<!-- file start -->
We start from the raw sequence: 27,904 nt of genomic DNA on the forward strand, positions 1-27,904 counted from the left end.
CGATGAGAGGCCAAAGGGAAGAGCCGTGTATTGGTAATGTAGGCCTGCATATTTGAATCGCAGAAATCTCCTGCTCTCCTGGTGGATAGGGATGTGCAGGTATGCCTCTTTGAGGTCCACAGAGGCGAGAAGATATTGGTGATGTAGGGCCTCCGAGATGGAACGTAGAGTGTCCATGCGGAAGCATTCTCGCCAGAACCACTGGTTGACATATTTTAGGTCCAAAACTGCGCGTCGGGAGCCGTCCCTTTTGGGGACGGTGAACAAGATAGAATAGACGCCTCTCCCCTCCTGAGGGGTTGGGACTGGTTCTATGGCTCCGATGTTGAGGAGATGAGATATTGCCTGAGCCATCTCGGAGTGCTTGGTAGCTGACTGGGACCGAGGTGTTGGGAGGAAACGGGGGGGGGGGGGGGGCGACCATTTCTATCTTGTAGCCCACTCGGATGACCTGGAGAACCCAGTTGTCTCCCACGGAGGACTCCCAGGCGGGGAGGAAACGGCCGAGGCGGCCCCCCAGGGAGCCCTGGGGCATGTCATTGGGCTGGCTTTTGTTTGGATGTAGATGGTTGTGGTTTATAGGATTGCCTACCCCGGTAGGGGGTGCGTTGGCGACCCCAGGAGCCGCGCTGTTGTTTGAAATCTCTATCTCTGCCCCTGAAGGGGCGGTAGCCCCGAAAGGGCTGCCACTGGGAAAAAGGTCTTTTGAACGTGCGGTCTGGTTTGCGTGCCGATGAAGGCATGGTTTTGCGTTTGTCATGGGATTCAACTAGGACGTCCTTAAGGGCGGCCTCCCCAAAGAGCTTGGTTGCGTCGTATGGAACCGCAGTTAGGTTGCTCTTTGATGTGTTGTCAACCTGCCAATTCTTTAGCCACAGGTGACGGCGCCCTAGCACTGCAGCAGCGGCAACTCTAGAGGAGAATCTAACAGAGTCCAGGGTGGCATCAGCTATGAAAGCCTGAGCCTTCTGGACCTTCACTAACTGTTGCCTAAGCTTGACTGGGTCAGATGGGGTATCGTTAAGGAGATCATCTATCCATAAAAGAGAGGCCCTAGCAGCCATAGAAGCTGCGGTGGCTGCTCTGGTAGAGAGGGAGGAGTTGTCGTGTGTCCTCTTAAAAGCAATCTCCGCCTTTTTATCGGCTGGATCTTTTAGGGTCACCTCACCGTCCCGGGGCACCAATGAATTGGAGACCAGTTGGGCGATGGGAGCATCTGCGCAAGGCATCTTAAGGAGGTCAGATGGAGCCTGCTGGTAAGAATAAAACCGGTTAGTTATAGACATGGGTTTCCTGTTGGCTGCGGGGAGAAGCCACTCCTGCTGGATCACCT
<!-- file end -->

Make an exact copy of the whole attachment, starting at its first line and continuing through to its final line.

We start from the raw sequence: 27,904 nt of genomic DNA on the forward strand, positions 1-27,904 counted from the left end.
CGATGAGAGGCCAAAGGGAAGAGCCGTGTATTGGTAATGTAGGCCTGCATATTTGAATCGCAGAAATCTCCTGCTCTCCTGGTGGATAGGGATGTGCAGGTATGCCTCTTTGAGGTCCACAGAGGCGAGAAGATATTGGTGATGTAGGGCCTCCGAGATGGAACGTAGAGTGTCCATGCGGAAGCATTCTCGCCAGAACCACTGGTTGACATATTTTAGGTCCAAAACTGCGCGTCGGGAGCCGTCCCTTTTGGGGACGGTGAACAAGATAGAATAGACGCCTCTCCCCTCCTGAGGGGTTGGGACTGGTTCTATGGCTCCGATGTTGAGGAGATGAGATATTGCCTGAGCCATCTCGGAGTGCTTGGTAGCTGACTGGGACCGAGGTGTTGGGAGGAAACGGGGGGGGGGGGGGGGCGACCATTTCTATCTTGTAGCCCACTCGGATGACCTGGAGAACCCAGTTGTCTCCCACGGAGGACTCCCAGGCGGGGAGGAAACGGCCGAGGCGGCCCCCCAGGGAGCCCTGGGGCATGTCATTGGGCTGGCTTTTGTTTGGATGTAGATGGTTGTGGTTTATAGGATTGCCTACCCCGGTAGGGGGTGCGTTGGCGACCCCAGGAGCCGCGCTGTTGTTTGAAATCTCTATCTCTGCCCCTGAAGGGGCGGTAGCCCCGAAAGGGCTGCCACTGGGAAAAAGGTCTTTTGAACGTGCGGTCTGGTTTGCGTGCCGATGAAGGCATGGTTTTGCGTTTGTCATGGGATTCAACTAGGACGTCCTTAAGGGCGGCCTCCCCAAAGAGCTTGGTTGCGTCGTATGGAACCGCAGTTAGGTTGCTCTTTGATGTGTTGTCAACCTGCCAATTCTTTAGCCACAGGTGACGGCGCCCTAGCACTGCAGCAGCGGCAACTCTAGAGGAGAATCTAACAGAGTCCAGGGTGGCATCAGCTATGAAAGCCTGAGCCTTCTGGACCTTCACTAACTGTTGCCTAAGCTTGACTGGGTCAGATGGGGTATCGTTAAGGAGATCATCTATCCATAAAAGAGAGGCCCTAGCAGCCATAGAAGCTGCGGTGGCTGCTCTGGTAGAGAGGGAGGAGTTGTCGTGTGTCCTCTTAAAAGCAATCTCCGCCTTTTTATCGGCTGGATCTTTTAGGGTCACCTCACCGTCCCGGGGCACCAATGAATTGGAGACCAGTTGGGCGATGGGAGCATCTGCGCAAGGCATCTTAAGGAGGTCAGATGGAGCCTGCTGGTAAGAATAAAACCGGTTAGTTATAGACATGGGTTTCCTGTTGGCTGCGGGGAGAAGCCACTCCTGCTGGATCACCT